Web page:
Monday, March 10, 2014

Should the NHL Change Overtime Rules to Try and Avoid Shootout Results

T.J. Oshie Signed Photo - . 8x10 SlapshotNHL GMs are meeting today and Tuesday to discuss possible rules changes to Overtime (OT). There have been a number of recommendations that range from lengthening the OT period (to eight or even 10 minutes) to reducing the number of players from four per team to three per team.

The reason for the changes is to limit the number of games decided by the shootout, even though many fans find it exciting. I'm not a big fan of the shootout as a way settle games, even though I admit that it's exciting. I want the games to be decided by the continuation of play and not some circus like event.

So what does Sportmentary propose? I would like the NHL to consider changing the amount of points awarded for victories and losses. I recommend that the NHL awards three points to the team that is victorious in regulation and OT. Teams that win in the shootout should be awarded one point with the losing team receiving no points at all, regardless if it's in OT or the shootout.

I think that this point structure would make winning in regulation that more important. The disparity between winning in regulation as opposed to OT is much greater than winning in the shootout.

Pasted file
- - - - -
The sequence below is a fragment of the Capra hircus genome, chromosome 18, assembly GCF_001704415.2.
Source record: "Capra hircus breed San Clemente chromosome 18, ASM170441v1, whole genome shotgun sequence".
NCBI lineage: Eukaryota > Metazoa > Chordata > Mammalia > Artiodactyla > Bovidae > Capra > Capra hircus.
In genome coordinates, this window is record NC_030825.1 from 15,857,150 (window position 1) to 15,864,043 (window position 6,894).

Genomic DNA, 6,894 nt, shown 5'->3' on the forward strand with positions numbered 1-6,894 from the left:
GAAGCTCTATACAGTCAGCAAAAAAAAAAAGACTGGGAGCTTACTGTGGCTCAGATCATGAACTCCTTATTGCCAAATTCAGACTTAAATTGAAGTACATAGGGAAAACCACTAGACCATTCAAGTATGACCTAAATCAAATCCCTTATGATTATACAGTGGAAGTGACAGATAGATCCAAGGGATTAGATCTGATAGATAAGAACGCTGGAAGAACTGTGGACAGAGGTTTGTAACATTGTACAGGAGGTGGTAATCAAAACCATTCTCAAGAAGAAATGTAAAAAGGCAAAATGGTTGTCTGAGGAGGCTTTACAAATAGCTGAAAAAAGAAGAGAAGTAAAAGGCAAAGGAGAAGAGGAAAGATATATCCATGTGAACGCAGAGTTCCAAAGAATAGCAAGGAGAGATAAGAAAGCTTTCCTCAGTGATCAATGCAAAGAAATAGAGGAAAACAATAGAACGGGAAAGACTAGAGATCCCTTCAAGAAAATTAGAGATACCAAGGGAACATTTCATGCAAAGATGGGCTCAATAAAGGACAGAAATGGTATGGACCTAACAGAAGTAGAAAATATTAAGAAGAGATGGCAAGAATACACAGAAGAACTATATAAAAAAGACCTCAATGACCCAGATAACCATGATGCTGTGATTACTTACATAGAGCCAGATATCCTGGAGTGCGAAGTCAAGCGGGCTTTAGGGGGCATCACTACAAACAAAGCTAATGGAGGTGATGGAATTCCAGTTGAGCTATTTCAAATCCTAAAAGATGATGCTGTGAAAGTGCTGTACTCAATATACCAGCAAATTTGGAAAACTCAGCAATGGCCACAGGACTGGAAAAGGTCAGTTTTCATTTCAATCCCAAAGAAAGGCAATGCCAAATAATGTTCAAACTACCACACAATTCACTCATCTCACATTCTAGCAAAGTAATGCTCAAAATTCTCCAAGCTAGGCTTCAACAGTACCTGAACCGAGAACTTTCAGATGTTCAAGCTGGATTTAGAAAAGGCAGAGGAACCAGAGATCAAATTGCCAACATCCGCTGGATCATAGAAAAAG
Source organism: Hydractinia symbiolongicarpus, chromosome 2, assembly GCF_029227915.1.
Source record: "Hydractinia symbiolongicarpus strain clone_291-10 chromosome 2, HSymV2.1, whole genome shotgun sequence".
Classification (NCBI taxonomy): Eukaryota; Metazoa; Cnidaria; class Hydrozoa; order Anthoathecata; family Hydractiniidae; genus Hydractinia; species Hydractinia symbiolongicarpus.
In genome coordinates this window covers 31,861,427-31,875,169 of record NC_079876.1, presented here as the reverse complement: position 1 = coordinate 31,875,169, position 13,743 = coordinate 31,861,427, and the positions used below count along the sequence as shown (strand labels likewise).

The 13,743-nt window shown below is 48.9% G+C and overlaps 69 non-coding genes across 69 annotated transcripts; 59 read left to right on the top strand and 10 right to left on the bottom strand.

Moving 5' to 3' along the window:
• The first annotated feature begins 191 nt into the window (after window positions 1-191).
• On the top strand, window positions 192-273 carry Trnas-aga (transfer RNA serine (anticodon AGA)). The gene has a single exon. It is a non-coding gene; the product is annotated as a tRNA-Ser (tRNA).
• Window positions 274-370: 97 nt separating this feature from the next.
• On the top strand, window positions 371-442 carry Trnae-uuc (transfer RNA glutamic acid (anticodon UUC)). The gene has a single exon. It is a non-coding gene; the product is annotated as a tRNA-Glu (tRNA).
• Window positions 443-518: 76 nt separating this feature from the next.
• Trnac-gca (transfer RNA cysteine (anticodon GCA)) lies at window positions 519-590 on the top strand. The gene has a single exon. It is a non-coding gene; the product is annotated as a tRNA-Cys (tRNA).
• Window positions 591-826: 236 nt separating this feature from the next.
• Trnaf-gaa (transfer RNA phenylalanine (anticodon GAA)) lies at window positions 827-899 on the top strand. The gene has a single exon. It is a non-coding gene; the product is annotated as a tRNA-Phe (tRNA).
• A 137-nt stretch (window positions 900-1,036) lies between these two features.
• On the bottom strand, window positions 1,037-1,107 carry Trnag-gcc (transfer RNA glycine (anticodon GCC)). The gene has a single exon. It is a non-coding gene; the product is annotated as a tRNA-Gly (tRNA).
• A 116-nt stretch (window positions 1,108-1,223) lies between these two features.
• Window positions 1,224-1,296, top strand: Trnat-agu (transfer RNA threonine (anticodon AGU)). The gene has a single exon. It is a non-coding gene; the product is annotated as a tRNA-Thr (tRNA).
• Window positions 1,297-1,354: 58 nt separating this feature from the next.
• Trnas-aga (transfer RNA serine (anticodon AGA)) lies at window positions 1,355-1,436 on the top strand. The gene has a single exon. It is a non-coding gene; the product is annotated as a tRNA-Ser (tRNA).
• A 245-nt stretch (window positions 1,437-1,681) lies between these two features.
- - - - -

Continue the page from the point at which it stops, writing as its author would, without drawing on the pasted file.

I believe that some teams play for the shootout once they get into OT, if they have players on their team that do well in the shootout (T.J. Oshie is that type of player). With the point structure mentioned above, all teams will do their best to win the game without settling for getting to the shootout.

Since losers will receive no points in any scenario, teams will do everything they can to win the game in regulation and OT. I think the games will be more exciting. I think overtime will be more exciting because of the drama that receiving three points would create.

One of the arguments against expanding the length of OT is that the games are long enough. Adding time to the game could make it hard on the players who play an 82 game schedule. I tend to agree with this argument.

My proposal wouldn't add any time to the game and my hope is that it would actually reduce the length of the game since teams would want to earn three points and avoid an almost meaningless shootout.

While winning in the shootout would earn the team one point it would be almost as bad as losing. Losing in the shootout would be the worst scenario possible, since a team would have played through OT and the shootout only to come away with nothing to show for their effort.

So what do you think the NHL should do with OT and the shootout?

Article source:

NHL Overtime

Should the NHL change its overtime format?

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